Surprising and Not

'Tis the season to think about consumer goods. Lots of stories in the zeitgeist about shopping, budgeting--holiday extravagance and how to avoid it. But I've been thinking about the goods we have and use every day.

Last night I noticed that I'm usually surprised when we run low on coffee filters, even though we use at least one a day, and I KNOW that we do. 

On the other hand, I'm rarely surprised when we're low on dish soap--also used daily, also by me.

That set me thinking about other pairs.

I'm surprised when I use up a tube of lip balm. I'm not surprised to use the last Q-tip. 

I'm surprised to use up a glue stick. I'm not surprised to come to the end of a roll of tape.

We're low on cinnamon--surprising. Black pepper, cloves, chili powder, and curry also fall under the same "we never use the whole jar before they mysteriously disappear" assumption. (I also don't remember buying chili powder, so how old IS it? A separate issue.)

In fact, all the contents of my spice shelf seem to stay there forever, or at least until I cull them. 

In conversations with other writers, I've learned that being too close to a work makes it difficult to judge whether elements of that work are surprising, and therefore possibly interesting, to a reader. 

I'm currently trying to select a piece to read at the book launch (in under two weeks!), so I'm considering what readers might find interesting to hear. Thank goodness I have other writers and readers in my life to ask. I may never have enough distance to know, myself.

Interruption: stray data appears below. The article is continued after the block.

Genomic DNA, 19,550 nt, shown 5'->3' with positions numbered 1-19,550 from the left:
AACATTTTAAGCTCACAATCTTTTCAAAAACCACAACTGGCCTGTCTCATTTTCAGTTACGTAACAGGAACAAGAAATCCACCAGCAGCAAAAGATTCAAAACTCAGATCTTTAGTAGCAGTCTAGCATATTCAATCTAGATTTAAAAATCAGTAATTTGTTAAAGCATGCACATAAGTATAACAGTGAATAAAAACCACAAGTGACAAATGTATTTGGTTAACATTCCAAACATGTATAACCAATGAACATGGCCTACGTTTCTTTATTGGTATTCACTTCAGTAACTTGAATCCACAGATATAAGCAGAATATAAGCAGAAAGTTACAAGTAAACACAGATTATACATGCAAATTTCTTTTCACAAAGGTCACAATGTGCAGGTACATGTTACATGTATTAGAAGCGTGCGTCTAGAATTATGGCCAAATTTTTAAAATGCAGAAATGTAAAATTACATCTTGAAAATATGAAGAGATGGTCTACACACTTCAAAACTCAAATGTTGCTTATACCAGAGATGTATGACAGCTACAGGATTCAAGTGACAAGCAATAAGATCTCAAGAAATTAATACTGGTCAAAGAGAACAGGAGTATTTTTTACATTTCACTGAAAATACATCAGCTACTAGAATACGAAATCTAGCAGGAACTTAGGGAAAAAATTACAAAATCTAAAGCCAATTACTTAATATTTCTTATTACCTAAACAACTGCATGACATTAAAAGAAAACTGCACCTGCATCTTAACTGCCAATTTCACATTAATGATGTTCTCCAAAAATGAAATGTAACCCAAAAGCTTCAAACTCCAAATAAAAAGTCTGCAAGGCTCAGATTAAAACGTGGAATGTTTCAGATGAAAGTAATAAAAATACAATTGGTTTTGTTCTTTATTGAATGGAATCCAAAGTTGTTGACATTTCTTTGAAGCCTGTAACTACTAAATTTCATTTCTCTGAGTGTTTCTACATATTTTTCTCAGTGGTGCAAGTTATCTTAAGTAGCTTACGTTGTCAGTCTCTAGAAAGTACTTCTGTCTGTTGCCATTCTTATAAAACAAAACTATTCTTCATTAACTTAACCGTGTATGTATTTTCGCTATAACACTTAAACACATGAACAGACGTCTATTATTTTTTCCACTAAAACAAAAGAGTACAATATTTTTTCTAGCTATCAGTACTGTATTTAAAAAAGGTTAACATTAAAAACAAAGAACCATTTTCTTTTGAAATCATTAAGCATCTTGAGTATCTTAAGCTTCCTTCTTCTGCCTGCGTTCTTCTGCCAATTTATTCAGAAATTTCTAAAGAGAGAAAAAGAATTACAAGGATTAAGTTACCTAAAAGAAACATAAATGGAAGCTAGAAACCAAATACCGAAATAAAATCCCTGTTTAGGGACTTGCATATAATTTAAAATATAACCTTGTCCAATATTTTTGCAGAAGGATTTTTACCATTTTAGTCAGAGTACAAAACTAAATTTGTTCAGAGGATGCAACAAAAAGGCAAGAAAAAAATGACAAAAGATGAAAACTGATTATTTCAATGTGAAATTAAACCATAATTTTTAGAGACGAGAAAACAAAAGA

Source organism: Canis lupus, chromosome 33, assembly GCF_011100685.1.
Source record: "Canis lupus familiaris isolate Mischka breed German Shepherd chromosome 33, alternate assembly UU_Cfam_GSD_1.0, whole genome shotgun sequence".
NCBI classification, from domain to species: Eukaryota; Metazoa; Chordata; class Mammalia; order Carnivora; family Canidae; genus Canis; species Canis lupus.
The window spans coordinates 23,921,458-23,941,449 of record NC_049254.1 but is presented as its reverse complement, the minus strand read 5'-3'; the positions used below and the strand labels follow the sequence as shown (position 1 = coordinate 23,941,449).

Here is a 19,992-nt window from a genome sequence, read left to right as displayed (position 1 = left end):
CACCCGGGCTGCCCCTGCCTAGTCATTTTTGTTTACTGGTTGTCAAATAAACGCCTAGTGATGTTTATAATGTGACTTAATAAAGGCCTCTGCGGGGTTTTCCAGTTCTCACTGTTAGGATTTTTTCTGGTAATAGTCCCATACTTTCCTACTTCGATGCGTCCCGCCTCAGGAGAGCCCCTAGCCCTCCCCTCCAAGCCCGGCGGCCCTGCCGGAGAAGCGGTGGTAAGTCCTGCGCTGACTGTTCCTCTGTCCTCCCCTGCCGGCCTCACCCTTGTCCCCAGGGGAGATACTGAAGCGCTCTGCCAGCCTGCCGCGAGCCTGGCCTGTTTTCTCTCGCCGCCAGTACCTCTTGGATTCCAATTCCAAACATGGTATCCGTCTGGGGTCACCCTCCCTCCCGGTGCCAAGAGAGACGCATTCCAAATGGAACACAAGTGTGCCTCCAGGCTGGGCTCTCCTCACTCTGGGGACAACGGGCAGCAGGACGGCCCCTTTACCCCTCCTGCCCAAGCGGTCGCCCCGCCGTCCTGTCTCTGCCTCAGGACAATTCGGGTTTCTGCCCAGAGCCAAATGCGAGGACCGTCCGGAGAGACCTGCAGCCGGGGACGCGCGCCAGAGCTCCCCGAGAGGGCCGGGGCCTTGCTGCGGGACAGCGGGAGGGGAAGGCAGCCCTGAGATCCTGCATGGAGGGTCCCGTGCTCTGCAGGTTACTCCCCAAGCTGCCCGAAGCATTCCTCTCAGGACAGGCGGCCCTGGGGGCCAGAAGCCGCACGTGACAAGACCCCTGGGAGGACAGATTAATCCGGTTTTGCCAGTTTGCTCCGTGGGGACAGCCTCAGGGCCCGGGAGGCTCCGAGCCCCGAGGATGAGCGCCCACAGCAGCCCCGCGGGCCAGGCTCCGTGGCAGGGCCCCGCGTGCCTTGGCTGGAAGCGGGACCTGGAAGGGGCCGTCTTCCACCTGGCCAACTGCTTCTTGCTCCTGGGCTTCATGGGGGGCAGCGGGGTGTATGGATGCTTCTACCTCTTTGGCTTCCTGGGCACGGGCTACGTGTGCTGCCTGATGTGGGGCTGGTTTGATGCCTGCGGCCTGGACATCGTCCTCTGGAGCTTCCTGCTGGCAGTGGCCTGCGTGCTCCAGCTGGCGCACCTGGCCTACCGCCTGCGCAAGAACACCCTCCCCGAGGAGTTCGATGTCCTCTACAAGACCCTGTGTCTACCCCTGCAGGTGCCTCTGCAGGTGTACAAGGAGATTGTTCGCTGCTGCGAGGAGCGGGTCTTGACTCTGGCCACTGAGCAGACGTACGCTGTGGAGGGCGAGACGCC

My husband's novel-in-progress, on the other hand, fascinates me. I read and gave notes on an earlier version, so this time through isn't completely UNfamiliar, but his revisions still create surprise. 

I'll be happy to return to my own novel--it's had two drafts this past year, and it will get another, smaller revision soon. It will be fun to see what surprises it holds for me.

Having the time and support for in-depth work on a single writing project is such a glorious gift. It's a chance to fully inhabit a world and spend significant time there. 

It's a gift in another way, as well--a chance to stand back and look with new-ish eyes at previous work. 

Lots of gratitude around here these days.

And now, it's time to put on another pot of coffee (we have plenty of filters at the moment), and while I wait for it to brew, I'm going to peer at the dates on the spice jars. Some surprises are more welcome than others.